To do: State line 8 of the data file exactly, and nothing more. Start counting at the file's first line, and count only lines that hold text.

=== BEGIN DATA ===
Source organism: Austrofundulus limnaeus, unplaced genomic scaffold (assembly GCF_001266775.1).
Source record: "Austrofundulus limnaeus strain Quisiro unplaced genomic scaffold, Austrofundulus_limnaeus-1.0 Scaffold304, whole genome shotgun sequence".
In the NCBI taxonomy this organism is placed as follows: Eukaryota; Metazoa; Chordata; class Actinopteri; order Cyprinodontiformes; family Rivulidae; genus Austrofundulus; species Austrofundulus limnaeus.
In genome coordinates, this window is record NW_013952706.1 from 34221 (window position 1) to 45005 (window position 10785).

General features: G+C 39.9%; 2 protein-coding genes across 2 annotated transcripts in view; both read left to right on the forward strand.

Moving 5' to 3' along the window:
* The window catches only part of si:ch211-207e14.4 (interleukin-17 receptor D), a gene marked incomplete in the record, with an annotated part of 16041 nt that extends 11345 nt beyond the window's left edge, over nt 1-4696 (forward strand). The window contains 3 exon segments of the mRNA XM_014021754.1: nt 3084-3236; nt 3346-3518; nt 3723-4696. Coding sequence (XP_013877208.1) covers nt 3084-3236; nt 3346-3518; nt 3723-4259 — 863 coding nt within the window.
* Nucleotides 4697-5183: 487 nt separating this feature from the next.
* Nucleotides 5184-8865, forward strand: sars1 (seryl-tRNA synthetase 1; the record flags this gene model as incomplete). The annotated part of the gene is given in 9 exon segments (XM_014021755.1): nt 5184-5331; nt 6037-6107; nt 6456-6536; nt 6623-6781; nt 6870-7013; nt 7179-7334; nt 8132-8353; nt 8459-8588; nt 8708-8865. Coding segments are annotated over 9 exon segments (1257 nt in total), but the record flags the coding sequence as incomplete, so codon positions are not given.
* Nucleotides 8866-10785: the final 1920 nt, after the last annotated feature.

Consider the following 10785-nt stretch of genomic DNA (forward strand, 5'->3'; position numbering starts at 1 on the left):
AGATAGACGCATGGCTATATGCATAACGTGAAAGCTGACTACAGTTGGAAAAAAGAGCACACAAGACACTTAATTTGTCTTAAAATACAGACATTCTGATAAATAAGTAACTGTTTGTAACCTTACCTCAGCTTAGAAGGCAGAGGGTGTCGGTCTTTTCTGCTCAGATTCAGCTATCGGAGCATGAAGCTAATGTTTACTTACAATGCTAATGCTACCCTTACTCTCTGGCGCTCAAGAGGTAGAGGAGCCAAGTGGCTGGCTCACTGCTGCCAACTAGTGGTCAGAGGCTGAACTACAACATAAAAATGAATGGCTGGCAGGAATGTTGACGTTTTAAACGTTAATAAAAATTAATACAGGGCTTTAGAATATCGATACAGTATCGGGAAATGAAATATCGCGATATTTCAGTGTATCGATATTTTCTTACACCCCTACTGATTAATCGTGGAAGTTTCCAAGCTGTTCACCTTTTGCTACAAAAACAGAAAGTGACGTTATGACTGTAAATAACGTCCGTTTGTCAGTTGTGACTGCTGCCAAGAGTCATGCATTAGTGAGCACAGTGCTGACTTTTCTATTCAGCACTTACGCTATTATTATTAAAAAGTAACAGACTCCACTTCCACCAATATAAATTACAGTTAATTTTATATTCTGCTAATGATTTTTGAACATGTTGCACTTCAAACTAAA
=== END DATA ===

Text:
* Nucleotides 4697-5183: 487 nt separating this feature from the next.